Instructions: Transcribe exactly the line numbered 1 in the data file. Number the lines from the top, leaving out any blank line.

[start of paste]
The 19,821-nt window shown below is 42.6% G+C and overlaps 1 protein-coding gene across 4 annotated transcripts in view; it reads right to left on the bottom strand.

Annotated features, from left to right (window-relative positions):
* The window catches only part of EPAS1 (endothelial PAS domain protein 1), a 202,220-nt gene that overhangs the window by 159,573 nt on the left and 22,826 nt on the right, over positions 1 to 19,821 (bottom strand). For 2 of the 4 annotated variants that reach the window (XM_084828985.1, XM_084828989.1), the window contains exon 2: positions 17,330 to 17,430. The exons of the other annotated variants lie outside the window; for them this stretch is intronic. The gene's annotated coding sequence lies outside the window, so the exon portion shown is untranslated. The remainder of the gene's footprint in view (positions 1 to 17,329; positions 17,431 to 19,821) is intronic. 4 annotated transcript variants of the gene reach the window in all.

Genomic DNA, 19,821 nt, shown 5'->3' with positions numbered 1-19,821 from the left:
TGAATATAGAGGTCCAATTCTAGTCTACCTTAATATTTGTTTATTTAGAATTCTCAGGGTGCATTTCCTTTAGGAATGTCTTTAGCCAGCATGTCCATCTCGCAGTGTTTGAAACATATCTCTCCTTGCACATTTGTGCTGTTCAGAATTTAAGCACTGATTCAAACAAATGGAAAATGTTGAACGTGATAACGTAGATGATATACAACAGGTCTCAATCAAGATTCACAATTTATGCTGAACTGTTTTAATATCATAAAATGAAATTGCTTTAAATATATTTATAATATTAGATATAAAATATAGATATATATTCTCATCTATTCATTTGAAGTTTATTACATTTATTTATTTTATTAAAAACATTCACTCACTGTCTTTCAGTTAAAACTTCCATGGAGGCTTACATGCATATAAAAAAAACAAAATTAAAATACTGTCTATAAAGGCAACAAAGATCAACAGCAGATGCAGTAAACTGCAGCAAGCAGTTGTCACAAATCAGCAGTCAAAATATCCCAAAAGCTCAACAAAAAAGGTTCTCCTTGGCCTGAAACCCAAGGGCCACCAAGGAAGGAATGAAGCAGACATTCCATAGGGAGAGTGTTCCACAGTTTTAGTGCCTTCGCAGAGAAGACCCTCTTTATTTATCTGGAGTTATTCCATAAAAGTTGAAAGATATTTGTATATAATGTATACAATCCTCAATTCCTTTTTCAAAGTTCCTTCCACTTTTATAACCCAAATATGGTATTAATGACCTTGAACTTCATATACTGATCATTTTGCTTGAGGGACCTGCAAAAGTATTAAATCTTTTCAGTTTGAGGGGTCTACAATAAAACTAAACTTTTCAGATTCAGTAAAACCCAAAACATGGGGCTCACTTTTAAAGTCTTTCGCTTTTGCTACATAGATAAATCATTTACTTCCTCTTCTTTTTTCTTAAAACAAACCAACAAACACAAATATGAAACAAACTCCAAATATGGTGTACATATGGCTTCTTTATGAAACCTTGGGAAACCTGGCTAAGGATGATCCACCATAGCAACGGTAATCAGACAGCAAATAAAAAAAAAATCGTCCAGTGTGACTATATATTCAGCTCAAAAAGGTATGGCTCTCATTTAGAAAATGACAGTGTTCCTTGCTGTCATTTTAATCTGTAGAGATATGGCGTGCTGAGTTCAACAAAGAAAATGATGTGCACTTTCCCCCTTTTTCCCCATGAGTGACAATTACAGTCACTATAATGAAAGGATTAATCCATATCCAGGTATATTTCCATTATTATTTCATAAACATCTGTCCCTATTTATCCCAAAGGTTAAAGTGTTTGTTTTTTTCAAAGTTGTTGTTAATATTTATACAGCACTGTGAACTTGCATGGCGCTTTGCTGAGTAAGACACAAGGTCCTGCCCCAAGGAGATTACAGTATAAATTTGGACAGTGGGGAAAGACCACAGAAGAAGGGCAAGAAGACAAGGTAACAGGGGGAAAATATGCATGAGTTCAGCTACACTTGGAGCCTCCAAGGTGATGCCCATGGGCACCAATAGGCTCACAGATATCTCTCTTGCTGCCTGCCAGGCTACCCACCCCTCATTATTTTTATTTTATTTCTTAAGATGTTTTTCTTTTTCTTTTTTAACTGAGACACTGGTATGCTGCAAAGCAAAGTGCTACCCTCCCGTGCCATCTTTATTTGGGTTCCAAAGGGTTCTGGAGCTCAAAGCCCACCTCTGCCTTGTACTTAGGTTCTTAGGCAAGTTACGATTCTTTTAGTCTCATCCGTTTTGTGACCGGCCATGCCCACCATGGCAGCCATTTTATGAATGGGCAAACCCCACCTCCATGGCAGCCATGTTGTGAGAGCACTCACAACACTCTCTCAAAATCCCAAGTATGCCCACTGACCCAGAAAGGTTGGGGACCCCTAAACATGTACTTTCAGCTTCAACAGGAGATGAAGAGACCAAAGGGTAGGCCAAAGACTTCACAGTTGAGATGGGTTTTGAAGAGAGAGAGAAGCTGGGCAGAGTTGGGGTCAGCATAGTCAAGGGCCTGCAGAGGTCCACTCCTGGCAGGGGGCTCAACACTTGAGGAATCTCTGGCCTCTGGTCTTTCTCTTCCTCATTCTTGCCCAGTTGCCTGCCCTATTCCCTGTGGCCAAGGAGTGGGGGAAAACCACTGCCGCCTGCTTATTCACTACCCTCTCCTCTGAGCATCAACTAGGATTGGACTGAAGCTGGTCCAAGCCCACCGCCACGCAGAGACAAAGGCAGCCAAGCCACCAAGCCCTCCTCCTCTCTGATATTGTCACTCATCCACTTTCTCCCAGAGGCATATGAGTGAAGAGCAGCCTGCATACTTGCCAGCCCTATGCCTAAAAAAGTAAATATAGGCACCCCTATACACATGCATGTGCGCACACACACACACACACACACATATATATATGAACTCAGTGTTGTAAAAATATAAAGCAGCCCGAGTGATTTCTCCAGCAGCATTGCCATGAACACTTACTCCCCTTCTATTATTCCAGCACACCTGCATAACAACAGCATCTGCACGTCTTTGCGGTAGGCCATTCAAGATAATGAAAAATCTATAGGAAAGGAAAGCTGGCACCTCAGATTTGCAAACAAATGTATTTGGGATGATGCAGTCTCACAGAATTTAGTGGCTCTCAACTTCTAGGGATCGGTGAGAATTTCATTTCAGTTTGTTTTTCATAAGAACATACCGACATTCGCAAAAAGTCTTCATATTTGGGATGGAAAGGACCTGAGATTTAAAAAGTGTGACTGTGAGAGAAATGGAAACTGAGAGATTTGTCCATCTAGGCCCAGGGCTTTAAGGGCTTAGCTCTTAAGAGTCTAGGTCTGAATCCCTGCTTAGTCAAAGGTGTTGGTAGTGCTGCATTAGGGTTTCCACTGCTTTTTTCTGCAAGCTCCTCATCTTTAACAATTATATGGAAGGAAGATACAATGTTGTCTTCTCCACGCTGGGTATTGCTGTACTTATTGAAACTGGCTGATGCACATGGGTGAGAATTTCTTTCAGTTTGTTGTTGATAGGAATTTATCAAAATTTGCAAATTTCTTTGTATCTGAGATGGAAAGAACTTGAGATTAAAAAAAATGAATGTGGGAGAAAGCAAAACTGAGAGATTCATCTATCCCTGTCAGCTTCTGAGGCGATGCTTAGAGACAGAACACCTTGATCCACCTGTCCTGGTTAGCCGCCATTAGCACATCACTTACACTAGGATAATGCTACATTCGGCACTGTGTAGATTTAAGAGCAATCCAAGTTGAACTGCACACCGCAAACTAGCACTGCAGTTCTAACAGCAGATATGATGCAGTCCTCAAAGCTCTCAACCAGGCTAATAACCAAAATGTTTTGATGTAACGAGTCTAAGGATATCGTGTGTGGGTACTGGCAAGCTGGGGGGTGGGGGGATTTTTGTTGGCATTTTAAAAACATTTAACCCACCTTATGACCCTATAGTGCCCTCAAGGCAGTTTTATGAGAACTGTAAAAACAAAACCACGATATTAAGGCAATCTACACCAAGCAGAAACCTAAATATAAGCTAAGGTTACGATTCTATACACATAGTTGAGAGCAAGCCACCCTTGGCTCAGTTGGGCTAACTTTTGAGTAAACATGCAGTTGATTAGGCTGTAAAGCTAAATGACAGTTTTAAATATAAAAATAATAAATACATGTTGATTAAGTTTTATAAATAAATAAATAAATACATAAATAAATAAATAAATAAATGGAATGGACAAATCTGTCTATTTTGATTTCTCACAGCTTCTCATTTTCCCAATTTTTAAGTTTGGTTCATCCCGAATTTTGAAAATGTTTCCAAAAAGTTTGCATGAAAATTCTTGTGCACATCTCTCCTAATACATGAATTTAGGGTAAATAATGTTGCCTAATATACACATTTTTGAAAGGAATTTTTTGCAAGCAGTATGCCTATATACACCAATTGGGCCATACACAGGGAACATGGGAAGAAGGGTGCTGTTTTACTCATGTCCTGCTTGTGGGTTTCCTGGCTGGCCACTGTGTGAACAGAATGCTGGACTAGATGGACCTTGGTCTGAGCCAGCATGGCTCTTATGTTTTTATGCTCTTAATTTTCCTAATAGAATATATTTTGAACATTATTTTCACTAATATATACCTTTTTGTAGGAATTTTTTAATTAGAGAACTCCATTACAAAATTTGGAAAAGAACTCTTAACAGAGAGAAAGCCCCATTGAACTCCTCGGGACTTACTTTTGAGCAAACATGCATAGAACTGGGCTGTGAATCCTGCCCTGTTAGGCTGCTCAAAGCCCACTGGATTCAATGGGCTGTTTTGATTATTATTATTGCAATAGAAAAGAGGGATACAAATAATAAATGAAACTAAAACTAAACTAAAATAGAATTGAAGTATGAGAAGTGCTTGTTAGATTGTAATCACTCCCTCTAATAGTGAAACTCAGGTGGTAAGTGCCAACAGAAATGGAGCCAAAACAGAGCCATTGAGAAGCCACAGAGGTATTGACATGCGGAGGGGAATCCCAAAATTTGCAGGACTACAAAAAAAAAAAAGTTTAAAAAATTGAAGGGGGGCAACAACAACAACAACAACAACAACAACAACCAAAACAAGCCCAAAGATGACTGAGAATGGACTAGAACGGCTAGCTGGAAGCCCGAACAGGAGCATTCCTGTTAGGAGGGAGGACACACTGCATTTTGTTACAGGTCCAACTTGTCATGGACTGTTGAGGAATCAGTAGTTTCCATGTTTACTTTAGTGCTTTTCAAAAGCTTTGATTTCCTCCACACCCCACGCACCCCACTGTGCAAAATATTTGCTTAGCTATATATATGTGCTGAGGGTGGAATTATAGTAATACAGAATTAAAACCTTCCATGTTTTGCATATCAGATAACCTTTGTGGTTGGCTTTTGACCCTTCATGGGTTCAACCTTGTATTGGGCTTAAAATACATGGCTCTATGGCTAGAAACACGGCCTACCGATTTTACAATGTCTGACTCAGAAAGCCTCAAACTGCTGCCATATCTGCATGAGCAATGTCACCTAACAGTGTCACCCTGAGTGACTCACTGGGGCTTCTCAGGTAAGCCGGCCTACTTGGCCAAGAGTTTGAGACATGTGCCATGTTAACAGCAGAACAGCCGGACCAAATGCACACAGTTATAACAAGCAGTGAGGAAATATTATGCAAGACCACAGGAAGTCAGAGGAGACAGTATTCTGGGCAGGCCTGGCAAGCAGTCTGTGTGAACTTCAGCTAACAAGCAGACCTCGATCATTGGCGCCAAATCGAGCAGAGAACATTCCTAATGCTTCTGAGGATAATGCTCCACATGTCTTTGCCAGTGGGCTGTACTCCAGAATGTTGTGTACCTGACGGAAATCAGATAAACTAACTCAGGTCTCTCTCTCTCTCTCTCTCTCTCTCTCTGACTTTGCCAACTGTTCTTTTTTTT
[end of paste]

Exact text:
The 19,821-nt window shown below is 42.6% G+C and overlaps 1 protein-coding gene across 4 annotated transcripts in view; it reads right to left on the bottom strand.